Firstly, usage of criminal laws to regulate ship-source pollution should act as a deterrence for potential offenders rather than as a retributory measure. Given the range of personnel potential involved in such criminal actions and also the differing extend of the pollution accordingly to actions, it is thus not easy to define, design and implement relevant criminal laws targeted to reduce the number of pollution offences. Even while a system of dissuasive penalties have been established through Directive 2005/35/EC, there has not yet been any provisions made regarding the determination of the type and level of penalties applicable.
Secondly, even if a comprehensive criminal law framework is in place and adopted, the nature of shipping means that it is difficult in the enforcement of such laws due to challenges in monitoring compliance of discharge standards. This may be due to reasons such as technical impediments, intentional and remoteness of the ship from enforcement authorities which provides opportunities in the falsification of documentation involving such discharge.
Thirdly, the enforcement of such criminal laws does not effectively punish/convict the ‘real’ perpetrators for the offences. Given the complex ownership and ship-management structure of the shipping industry, the actual person responsible for the decision of the ship-source pollution can remain anonymous or otherwise remain safe from prosecution. As such, criminal sanctions are typically imposed on the ship’s Master and ship crew instead.
Ship-source pollution can be considered multi-national in nature; with multiple countries involved possibly given that vessel ownership, flag state, occurrence location and crew nationality may be different and all have differing approaches in the prosecution of such offences. Given that international laws can only shape the domestic criminal law practices, there may be cases where states may not impose criminal law on such incident. For example, for DIRECTIVE 2005/35/EC, which addresses the punitive side for non-compliance of International Convention for the Prevention of Pollution from Ships (MARPOL), 1973/78, enforcement only applies to member states and not internationally.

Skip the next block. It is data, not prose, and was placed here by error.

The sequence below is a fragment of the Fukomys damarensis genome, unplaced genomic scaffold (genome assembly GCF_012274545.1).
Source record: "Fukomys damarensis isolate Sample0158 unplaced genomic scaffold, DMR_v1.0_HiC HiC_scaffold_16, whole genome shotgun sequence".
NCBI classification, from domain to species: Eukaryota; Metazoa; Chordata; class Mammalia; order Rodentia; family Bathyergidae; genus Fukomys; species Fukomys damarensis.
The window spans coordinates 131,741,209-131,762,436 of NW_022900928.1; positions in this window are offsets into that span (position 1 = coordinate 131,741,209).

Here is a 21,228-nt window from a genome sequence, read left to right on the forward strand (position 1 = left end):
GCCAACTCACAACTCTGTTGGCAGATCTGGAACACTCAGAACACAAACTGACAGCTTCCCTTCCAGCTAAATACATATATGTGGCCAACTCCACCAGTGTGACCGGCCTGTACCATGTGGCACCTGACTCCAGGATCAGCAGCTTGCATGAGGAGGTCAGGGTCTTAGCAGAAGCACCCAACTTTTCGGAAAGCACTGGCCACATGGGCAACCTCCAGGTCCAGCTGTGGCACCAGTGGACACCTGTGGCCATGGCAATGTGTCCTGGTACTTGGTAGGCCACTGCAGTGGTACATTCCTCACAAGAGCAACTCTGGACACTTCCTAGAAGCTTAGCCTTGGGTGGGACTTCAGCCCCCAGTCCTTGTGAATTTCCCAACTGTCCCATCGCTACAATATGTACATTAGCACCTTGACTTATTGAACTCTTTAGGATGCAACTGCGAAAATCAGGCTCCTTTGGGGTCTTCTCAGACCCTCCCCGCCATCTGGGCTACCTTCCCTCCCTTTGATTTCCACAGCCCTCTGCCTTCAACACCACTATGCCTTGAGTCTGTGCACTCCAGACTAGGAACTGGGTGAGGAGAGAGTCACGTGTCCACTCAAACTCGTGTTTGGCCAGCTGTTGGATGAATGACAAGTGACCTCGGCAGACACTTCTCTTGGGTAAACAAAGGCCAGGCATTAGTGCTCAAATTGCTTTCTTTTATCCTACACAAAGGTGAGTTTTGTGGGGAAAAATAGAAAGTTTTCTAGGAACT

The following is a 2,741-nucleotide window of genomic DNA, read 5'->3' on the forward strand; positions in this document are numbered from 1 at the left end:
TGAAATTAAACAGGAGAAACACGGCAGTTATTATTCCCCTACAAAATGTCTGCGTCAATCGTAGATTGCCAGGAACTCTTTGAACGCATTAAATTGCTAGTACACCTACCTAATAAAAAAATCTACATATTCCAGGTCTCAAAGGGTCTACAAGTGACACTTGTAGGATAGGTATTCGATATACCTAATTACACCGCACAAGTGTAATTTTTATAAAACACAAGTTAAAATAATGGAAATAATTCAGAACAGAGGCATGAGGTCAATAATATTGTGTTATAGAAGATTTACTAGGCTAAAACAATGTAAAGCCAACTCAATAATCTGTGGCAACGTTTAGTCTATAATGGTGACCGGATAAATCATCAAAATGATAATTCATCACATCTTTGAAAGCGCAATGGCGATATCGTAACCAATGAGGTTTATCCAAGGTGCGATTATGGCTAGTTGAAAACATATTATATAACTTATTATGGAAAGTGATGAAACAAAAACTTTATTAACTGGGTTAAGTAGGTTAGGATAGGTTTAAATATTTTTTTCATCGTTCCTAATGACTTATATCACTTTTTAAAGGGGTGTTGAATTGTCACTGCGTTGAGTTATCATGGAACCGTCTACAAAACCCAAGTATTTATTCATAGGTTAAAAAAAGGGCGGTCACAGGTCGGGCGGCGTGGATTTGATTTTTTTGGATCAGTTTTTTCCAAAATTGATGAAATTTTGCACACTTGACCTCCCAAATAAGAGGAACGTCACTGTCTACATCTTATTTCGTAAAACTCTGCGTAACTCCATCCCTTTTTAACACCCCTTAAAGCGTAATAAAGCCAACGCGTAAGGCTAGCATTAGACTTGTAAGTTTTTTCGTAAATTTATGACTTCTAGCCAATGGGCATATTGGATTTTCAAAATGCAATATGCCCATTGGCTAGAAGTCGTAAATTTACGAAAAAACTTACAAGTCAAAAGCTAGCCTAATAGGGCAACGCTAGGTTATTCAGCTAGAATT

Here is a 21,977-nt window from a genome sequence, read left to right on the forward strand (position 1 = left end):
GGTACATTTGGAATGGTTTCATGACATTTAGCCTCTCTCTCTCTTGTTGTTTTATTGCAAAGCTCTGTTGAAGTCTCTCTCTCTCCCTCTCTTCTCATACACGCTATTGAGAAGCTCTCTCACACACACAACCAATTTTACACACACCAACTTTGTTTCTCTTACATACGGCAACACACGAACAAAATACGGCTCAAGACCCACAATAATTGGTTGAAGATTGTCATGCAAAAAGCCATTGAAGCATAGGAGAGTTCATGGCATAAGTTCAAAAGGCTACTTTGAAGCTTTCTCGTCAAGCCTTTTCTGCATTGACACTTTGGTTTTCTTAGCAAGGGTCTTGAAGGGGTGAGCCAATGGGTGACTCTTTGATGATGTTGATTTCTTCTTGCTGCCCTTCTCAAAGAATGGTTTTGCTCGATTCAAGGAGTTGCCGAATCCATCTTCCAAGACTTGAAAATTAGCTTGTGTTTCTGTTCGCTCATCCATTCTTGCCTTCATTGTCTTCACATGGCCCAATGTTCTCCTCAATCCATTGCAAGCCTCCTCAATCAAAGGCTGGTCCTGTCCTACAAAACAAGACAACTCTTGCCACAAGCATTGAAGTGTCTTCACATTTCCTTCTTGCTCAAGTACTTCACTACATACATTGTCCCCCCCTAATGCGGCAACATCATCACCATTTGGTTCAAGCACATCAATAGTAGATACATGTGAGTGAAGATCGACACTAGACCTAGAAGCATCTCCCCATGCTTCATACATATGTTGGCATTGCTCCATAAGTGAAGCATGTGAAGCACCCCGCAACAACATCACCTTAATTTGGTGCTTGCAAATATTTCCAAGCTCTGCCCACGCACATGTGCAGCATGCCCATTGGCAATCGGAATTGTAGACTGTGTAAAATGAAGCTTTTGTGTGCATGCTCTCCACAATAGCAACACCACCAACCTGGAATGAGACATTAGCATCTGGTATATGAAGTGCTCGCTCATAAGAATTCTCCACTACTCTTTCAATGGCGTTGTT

The main principle in the law of marine insurance has always been the proximate cause but the determining of the cause has always been contentious.
The English Marine Insurance Act 1906 s55 states that “Subject to the provisions of this Act, and unless the policy otherwise provides, the insurance is liable for any loss proximately caused by a peril insured against, but, subject as aforesaid, he is not liable for any loss which is not proximately caused by a peril insured against”